effort to clear the clay out of our nature, the better to realize the
happiness of right action and right being. Such is the answer of philosophy to
the quest after the highest good, the net results of the toil of the finest
minds, all summed up by Kant when he said that we should so live that, if our
life were made a universal law, or standard, it would make for the good of
Philosophy is ice; religion
is fire. What we miss in philosophy is the power to move us to do what we
know--knowledge aglow with emotion, made luminous by hope, the dream of the
heart which rebukes the laggard? inspires the earnest, lends wings to the
weary, and makes self-forgetting effort the cheap price of victory and
attainment. However the great religions may differ as to the method of
attainment, all of them give us something not found in philosophy--a power to
change the heart until man feels the meaning of renunciation, of humility, of
union with the spirit of holiness. With Buddha the way of life was by
repression of desire, and an all-embracing pity, awaiting absorption into the
Divine. With Moses the sacramental word was Duty. Above all else, above faith,
above asceticism, above love, above worship, even, is the august and awful
call of duty. It is not simply the whisper of nature, a social custom, a mere
inheritance. It is the deed. It is the motive. It is the life of God drawing
man toward Himself and His will. Amid all uncertainties, this is the great
open secret of life, the essence of religion, ethics, and all spiritual
nobleness. It is not forbidding, but an obedience, glad, eager and grateful,
to the high will of God in which there is peace.
Clearly, if we are to find
the greatest thing in the world, it must be something wide and deep and rich
enough to include the knowledge of Socrates, the purity of Plato, the
happiness of Aristotle, the pity of Buddha, and the grand moral idealism of
Moses. What is it? What ideal is equal to this demand in height, depth, and
comprehensiveness? When St. Paul would tell us of the ultimate good and glory
of life he does not define it, which shows not only his wisdom but his sense
of its greatness. There is a truth which begins where definitions end. It is
not indefinite, but indefinable; not the vagueness of a confused mind, but the
breathless wonder of a listening heart. Also, the Apostle uses a word not
found in classic lore, rendered Love, Charity, Courtesy, but which no one may
ever hope to translate. It includes all these, and transcends them. It is
something which all words and phrases together cannot express--a mystery, a
wonder, a depth no plummet can fathom. It is the center of union, the cement
of society, the fragrance and splendor of life. It is the essence of law, the
inspiration of effort, the goal of endeavor, the measure of all excellence. It
is the life of God in the soul of man.
First the Apostle shows how,
without this one thing needful, life is empty, vain, and futile. Eloquence, no
matter how angelic, is only sound and fury signifying nothing, "if I have not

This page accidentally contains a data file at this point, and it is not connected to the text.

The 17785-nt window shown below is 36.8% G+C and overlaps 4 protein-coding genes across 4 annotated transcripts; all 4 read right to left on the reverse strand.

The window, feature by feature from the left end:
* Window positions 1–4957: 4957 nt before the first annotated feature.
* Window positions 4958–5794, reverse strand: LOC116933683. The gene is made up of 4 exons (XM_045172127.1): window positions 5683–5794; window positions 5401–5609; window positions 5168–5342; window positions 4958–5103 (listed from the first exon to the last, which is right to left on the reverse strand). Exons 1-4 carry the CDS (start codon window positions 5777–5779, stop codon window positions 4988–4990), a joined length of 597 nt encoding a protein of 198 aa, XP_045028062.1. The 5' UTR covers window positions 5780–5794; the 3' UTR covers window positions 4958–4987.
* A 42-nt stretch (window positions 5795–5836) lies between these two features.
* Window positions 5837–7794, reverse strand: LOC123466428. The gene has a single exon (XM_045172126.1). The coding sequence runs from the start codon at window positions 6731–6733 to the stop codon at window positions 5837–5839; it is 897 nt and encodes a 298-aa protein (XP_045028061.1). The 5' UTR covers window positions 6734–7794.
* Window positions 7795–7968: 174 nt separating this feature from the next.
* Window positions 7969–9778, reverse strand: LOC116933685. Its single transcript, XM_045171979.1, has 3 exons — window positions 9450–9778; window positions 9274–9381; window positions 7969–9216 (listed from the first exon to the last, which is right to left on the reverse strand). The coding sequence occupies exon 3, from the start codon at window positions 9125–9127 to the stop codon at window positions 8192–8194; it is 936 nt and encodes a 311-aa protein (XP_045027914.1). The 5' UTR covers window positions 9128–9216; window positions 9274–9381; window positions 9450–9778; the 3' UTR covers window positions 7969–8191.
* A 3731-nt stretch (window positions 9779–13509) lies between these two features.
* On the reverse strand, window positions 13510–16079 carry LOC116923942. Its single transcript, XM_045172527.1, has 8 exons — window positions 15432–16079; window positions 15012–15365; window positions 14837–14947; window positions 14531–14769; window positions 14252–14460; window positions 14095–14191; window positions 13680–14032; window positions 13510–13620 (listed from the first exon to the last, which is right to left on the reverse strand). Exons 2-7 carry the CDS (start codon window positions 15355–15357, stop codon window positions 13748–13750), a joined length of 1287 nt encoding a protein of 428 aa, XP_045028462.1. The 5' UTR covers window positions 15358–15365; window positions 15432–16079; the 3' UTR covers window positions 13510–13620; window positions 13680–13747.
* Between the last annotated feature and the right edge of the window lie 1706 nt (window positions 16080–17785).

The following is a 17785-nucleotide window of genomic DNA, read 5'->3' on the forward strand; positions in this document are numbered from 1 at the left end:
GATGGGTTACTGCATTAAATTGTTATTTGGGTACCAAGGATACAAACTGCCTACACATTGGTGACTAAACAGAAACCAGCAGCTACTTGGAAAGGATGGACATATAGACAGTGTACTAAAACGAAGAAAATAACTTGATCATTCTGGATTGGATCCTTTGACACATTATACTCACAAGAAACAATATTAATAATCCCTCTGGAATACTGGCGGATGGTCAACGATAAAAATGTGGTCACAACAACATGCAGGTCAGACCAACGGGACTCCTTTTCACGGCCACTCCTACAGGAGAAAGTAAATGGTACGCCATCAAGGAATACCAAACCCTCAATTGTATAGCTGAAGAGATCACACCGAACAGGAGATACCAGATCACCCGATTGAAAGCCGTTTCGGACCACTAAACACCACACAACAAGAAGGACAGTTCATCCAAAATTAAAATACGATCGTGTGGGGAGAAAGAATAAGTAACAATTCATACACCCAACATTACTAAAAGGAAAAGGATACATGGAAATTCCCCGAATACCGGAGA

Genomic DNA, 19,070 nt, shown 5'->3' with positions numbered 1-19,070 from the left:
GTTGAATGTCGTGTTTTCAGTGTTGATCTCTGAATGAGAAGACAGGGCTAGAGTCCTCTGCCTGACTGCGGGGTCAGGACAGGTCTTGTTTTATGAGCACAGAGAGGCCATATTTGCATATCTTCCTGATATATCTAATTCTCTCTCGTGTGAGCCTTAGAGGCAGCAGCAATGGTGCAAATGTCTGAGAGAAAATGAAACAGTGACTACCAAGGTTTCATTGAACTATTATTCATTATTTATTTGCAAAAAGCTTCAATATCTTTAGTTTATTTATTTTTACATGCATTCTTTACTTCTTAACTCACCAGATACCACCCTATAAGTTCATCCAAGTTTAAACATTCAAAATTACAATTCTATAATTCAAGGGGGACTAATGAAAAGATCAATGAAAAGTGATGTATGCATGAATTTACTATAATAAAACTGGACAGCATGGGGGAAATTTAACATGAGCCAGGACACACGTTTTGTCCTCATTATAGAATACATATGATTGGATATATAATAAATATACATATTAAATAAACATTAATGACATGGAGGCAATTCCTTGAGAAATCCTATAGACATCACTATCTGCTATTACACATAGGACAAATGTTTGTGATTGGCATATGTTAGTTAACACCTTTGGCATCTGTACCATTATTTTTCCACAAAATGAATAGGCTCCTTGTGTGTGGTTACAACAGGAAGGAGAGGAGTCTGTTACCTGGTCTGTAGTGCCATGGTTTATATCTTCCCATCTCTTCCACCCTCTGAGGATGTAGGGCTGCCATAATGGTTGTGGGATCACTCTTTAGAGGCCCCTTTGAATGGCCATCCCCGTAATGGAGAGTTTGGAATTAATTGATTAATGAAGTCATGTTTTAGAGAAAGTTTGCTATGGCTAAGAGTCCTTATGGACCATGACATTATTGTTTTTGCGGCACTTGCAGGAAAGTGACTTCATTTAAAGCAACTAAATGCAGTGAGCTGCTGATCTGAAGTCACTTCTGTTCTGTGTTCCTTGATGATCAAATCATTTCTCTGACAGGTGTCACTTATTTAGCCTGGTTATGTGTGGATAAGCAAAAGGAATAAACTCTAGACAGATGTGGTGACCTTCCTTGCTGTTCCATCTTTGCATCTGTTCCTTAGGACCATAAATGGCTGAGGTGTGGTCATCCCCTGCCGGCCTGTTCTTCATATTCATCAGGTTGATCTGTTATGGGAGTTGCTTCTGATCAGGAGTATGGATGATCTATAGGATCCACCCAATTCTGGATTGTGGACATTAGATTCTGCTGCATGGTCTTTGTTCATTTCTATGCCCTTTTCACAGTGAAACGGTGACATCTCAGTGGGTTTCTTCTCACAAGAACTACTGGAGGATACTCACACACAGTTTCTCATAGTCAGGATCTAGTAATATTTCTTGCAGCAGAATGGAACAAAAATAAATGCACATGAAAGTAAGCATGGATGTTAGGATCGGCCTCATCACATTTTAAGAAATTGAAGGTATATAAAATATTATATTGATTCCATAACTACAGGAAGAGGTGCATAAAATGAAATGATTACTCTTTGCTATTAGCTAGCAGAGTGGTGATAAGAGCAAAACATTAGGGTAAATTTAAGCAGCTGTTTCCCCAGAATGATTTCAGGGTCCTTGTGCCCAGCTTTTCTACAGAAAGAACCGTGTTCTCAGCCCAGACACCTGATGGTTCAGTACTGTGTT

love." Knowledge, though it go down to the root of all mysteries, brings up no
real reward unless it toils in a spirit of love. Prodigal philanthropy, and
even the heroism of martyrdom --were they possible without it - lose their
splendor. It is the secret of character, of the patience which suffers long
and is kind, of the joy in goodness on which no shade of envy falls, of the
humility that forgets self, of the dignity that never behaves unseemly, of the
self-sacrifice that seeks not its own, aye, and of the white purity that
thinketh no evil. It is the secret, also, of an incredible and all-conquering
confidence, able to endure all things because it sees where others are blind,
and hopes where others despair - sees the beauty hidden and forgotten in the
most sin-bespattered life, and, seeing, dares to believe in the unknown
goodness of bad men, and in the Divinity that haunts our mortal dust. Hence
its masterful defiances of pain and wrong, its sweet and unwearied
conciliations, and its unshakable hold upon a handful of deathless hopes.
Then a ray of white eternal
light, falling from some far off pilot star, shone for an instant upon the
page, and in its radiance the Apostle wrote three words which in this sad,
cynical, disillusioned world seem too good to be true: "Love never faileth."
How can it be true in a world where "life is a count of losses every year,"
where so many fair things lose their beauty, and where in the muck and ruck of
things so much that is pure and holy is defiled? Evermore the knowledge of one
age becomes the foolishness of the next. Prophecies fail either by falsity or
fulfillment, and poor stammering tongues are hushed in the great silence. But
the greatest thing in the world remains, new every morning and unwearied at
eventide, the cup of enchantment, the crown of triumph, the sovereign beauty
which time nor chance can dim or defile. Yea, it lifts us out of the welter of
sin and sorrow and immemorial misunderstanding, out of the shadow into that
nameless, ineffable mystery in which faith is lost in vision, and hope is
fulfilled in fruition, and where, at last, we "shall know even as also we are
AFTER DEATH SHALL WE LIVE
BY BRO. R. I. CLEGG,
SAYS Brother Fennell, in the
July issue, "My greatest interest has centered around the problem of
demonstrating the future life. . ." How can it be demonstrated? Not wholly by
the monitorial evergreen. That is obviously misnamed. Neither by the acacia.
These are but transitory symbols. Reminders rather are they than irrefragible
and conclusive evidences. Contributory and maybe presumptive testimony it is
true but mainly suggestive, not absolutely convincing to the antagonistic
among the sceptical, not altogether satisfying to the friendly critic. For the
evergreen shrivels at the approach of heat, and disintegrates into elemental
dust at the touch of a mere ignited match. How illusory is it at a superficial
glance if we so measure it as a firm foundation for our faith !